He did rule out entering into "any type of negotiations" with the Bloc Quebecois, whose support in Quebec has surged. But the Bloc could support a Conservative minority without negotiating any formal agreement or coalition.

Bloc Leader Yves-Francois Blanchet has said his party would decide on a case-by-case basis whether to support initiatives proposed by either a Liberal or Conservative minority.

Green Leader Elizabeth May, who took a break from the campaign trail Monday, has said her party won't support any minority government that doesn't meet her high standards for combating climate change. She has denounced the Tory climate plan and maintains the Liberal plan doesn't go far enough.

On Sunday, Singh was unequivocal about his willingness to form a coalition to prevent a minority Conservative government. 

"Oh absolutely, because we are not going to support a Conservative government. We are going to fight a Conservative government. We are going to fight it all the way," he said.

But Singh would not repeat that sentiment Monday during a campaign stop on Vancouver's Granville Island, dodging repeated questions about how legitimate a coalition government would be or whether he'd insist on some NDP slots in a Trudeau cabinet.

"We're not talking about a coalition government ... I'm not negotiating the future today," he said.

Singh, whose party has enjoyed a bit of a bounce since last week's leaders' debates, said he's still running to be prime minister but that regardless of the election outcome, the NDP will stand firm on its priorities.

"You're not stuck with two choices," he said. "You can go beyond that. You can choose New Democrats who will fight for you, who have always fought for you and that's what we offer in this election."

With the Bloc and NDP eating into Liberal support, Trudeau ramped up Monday the message he's expected to hammer home every day until voting day: progressive voters must vote Liberal to stop the Conservatives.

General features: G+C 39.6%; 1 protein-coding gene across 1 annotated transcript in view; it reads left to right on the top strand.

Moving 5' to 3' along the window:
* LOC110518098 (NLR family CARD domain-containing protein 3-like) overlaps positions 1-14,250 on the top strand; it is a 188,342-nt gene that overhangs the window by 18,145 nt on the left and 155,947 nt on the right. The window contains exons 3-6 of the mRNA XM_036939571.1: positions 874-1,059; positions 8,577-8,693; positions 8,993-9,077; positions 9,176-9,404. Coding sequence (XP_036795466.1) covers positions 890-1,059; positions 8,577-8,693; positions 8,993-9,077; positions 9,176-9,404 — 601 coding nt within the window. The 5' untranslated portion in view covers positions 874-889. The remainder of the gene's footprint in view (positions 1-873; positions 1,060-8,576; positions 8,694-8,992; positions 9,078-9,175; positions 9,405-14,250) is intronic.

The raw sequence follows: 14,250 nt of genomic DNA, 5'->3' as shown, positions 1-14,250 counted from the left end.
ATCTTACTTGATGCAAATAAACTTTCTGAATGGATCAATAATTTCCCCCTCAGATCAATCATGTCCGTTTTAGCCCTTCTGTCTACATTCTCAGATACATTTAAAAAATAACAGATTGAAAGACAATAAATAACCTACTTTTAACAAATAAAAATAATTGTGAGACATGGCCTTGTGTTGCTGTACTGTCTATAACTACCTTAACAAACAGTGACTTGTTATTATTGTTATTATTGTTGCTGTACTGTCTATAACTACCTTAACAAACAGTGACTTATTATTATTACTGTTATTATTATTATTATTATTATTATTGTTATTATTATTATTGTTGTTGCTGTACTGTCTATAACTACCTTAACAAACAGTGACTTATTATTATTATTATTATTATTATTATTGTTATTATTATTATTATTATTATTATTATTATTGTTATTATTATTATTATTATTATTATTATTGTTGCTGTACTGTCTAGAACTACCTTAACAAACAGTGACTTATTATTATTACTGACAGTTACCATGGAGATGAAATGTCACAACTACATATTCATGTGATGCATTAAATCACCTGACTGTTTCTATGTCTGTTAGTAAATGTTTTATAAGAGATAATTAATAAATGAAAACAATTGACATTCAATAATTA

He pointed out that the Liberals, NDP and Bloc all had strong contingents in the House of Commons during the almost 10 years that Harper was prime minister and they couldn't stop him from cutting programs and services, attacking unions and retreating from Canada's climate change commitments in the Kyoto protocol.

"The progressive opposition couldn't prevent Stephen Harper's cuts," he said.

With the Detroit skyline behind him, Trudeau also argued that Canada needs a strong, stable progressive government to stand up to mercurial U.S President Donald Trump.

He accused Scheer of urging Canada to "cave" in to Trump's demands during renegotiation of the North American Free Trade Agreement. And he said Singh would scrap the new trade deal and reopen negotiations with Trump, creating instability and uncertainty.

"We need to continue to have a strong government with a clear focus on standing up for Canadians, standing up to Donald Trump, standing up to the forces of populism and chaos around the world and focus on investing in Canadians and promoting our values at home and abroad."

Singh accused Trudeau of lying about his stance on the new NAFTA. He said he does not want to scrap the deal but, rather, work with Democrats in Congress to strengthen the labour and environmental standards in the pact to make them enforceable.

This report by The Canadian Press was first published on Oct. 14, 2019.

Joan Bryden, The Canadian Press